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N.C. Opinions: Greensboro

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An explosion of charters

The pace of charter school growth is rapid. This promises opportunities and creates challenges.

The directors of the Global Innovative STEAM Academy in Greensboro say there’s unmet demand for math, science and arts education here. They plan to offer 576 seats in grades six through 12 when they’re in full operation. This month, the state granted a charter for this school to open its doors next year.

A dozen more Guilford County proposals were filed last week [along with 63 from Mecklenburg and surrounding counties]. They were among 171 letters of intent delivered to the N.C. Department of Public Instruction. These schools would open in 2015.

The number is daunting, but experience shows that fewer than half of those letters of intent will lead to formal applications due in December. And perhaps half of those will be approved.

Still, proliferation is swift. The former cap of 100 charter schools in North Carolina was lifted just two years ago. This school year began with 127 charters. Next year, there could be 153 charters.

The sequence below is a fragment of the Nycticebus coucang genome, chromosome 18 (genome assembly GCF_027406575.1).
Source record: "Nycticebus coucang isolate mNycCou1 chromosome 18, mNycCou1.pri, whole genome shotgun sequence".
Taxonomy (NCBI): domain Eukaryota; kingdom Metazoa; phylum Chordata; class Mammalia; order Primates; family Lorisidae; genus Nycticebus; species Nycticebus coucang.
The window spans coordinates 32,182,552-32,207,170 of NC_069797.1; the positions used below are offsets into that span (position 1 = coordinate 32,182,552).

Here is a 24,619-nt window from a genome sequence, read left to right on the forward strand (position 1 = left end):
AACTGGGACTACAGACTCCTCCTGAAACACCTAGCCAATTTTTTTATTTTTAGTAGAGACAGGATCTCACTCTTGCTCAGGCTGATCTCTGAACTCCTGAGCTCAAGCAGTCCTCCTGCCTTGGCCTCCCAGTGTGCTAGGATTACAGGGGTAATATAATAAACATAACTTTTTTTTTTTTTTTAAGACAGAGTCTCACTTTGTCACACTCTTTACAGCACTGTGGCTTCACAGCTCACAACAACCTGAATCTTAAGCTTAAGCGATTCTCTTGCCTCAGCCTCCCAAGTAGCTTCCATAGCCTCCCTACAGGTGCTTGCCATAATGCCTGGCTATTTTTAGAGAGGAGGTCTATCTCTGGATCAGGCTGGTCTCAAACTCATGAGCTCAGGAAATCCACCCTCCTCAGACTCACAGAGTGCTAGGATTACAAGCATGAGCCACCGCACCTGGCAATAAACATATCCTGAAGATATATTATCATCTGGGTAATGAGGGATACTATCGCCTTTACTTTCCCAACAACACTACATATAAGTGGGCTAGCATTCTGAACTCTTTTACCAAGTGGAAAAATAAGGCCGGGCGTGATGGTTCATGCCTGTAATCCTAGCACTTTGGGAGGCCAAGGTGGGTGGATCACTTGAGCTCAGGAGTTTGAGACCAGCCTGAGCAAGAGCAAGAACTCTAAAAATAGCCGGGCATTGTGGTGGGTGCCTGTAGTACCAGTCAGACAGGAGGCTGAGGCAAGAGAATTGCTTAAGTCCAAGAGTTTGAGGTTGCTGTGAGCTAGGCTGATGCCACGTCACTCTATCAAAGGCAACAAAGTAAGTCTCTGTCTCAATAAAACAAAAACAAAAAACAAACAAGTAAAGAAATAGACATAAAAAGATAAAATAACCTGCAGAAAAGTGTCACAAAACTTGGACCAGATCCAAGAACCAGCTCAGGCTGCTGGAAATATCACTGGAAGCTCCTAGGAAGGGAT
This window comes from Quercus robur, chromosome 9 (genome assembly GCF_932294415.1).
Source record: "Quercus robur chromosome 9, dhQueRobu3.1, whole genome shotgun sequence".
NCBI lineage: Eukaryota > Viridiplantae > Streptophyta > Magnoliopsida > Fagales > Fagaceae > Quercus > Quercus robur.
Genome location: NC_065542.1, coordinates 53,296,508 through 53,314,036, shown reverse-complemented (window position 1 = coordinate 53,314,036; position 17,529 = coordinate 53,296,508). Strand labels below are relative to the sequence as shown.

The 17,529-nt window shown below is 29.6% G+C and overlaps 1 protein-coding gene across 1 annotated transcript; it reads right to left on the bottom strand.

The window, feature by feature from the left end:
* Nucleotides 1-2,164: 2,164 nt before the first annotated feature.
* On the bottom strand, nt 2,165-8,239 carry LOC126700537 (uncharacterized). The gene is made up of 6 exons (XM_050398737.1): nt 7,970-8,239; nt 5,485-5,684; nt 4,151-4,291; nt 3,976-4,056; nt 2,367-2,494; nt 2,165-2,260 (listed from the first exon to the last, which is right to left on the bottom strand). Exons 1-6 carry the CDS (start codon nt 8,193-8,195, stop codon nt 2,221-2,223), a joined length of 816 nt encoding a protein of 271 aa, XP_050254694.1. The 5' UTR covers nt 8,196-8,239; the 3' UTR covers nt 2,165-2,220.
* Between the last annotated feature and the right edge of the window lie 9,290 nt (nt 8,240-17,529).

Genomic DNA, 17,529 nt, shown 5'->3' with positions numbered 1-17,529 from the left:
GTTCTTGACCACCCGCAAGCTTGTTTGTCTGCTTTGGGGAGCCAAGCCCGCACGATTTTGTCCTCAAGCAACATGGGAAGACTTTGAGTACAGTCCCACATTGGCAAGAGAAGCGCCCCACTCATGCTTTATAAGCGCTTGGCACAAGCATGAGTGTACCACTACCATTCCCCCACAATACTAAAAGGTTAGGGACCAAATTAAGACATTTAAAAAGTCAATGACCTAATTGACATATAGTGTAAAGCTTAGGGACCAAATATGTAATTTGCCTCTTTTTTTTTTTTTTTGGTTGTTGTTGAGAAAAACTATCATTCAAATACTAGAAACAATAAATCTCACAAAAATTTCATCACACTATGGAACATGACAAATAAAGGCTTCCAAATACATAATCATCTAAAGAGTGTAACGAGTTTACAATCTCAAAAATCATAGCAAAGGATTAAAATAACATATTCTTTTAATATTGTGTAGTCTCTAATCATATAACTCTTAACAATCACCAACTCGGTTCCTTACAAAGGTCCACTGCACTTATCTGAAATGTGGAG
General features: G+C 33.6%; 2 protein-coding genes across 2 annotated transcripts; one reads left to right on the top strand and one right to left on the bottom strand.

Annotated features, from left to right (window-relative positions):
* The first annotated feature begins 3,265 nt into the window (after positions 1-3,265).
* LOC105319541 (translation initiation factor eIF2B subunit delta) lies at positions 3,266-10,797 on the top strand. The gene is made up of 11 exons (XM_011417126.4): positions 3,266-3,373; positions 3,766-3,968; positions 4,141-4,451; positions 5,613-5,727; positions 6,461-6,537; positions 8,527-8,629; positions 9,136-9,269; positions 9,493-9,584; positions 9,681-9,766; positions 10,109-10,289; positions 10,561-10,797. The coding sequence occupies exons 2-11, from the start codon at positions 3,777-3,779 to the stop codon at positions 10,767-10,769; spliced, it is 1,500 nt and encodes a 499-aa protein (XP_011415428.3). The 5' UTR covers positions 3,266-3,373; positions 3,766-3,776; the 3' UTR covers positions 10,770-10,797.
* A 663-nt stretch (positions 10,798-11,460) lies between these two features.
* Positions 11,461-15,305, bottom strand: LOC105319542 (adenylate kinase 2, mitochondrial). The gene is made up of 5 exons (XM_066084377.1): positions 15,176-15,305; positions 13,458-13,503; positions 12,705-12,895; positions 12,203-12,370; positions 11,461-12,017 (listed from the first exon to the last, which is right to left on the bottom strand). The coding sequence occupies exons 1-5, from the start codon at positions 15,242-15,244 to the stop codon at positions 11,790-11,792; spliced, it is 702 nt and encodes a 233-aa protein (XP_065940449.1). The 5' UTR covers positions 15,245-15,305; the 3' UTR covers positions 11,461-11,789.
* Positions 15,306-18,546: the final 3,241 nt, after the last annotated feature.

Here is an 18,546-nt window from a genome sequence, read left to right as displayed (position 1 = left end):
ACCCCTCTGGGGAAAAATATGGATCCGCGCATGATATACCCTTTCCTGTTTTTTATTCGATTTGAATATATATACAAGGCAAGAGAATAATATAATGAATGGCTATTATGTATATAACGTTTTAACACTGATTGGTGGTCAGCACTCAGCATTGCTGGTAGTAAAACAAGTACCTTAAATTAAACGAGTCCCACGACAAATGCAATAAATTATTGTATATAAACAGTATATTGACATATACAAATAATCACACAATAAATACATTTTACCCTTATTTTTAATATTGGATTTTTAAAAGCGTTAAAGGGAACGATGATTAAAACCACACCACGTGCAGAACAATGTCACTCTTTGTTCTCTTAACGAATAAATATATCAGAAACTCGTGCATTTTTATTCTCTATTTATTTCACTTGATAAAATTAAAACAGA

Every charter school proclaims a special mission. Goals and methods can appeal to parents whose children haven’t been successful in current settings, want a special curriculum or need a new challenge. Because these are public schools, there is no tuition.

But new charters don’t have any academic track record. School leaders might not have backgrounds in education. Many teachers may lack certification or strong credentials. Facilities, not funded by state or local governments, may be lacking.

Yet some post excellent scores on state tests. Others show lower reading and math scores than the state average.

It’s hard to tell in both cases whether their students would fare better, worse or the same in traditional schools. Perhaps that’s for their parents to decide.

Because charter schools take thousands of students out of traditional schools, they can save taxpayers the cost of building new facilities. On the other hand, the sudden collapse of a charter school can leave the local system scrambling to find chairs for abandoned students.

The assignment for state education officials is to scrutinize applicants carefully and make sure they have sound financial and academic plans, a suitable facility and capable educators. While there is no legislative limit on charter school expansion, there should be practical limits.

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